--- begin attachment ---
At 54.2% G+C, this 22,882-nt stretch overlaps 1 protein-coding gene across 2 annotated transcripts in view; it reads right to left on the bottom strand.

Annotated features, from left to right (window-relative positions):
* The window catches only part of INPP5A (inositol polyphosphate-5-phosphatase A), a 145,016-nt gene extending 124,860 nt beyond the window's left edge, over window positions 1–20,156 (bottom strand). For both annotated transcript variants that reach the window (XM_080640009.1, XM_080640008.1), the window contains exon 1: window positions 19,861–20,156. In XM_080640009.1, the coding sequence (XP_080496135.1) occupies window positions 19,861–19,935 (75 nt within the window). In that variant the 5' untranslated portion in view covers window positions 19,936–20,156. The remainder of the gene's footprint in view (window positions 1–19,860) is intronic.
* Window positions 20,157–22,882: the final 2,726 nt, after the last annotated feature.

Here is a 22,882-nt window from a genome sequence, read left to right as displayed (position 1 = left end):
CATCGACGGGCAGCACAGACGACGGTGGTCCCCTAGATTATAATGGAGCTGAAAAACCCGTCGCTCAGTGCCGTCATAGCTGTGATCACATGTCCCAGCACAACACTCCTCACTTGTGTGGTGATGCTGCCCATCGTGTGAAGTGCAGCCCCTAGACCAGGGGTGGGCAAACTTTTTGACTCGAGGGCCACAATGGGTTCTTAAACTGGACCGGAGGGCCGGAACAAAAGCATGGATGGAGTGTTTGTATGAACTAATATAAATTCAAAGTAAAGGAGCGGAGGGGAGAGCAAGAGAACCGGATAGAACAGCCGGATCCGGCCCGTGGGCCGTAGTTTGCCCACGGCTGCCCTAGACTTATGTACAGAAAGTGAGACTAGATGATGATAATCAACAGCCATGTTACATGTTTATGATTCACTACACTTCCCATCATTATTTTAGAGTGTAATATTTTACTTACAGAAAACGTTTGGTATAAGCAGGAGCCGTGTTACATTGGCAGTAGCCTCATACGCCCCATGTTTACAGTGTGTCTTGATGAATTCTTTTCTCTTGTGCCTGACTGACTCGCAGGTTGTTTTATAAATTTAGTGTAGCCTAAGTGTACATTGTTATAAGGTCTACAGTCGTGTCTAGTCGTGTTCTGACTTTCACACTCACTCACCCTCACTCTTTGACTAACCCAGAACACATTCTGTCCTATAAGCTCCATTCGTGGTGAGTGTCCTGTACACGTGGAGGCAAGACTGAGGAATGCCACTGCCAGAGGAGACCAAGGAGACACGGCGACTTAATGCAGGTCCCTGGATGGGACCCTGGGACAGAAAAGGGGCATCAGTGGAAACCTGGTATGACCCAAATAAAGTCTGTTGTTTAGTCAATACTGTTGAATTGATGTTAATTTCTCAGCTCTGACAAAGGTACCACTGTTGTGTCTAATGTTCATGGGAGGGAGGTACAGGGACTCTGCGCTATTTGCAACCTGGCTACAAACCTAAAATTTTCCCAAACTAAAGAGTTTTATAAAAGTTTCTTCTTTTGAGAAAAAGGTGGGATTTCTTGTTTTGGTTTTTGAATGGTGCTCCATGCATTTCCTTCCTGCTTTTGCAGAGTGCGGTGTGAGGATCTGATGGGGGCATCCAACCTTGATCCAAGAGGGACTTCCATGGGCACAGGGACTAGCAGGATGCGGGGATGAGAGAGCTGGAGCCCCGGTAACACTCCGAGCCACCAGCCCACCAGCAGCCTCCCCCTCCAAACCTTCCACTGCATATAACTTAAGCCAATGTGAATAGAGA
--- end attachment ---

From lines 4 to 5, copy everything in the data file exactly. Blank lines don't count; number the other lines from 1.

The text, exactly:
* Window positions 20,157–22,882: the final 2,726 nt, after the last annotated feature.

Here is a 22,882-nt window from a genome sequence, read left to right as displayed (position 1 = left end):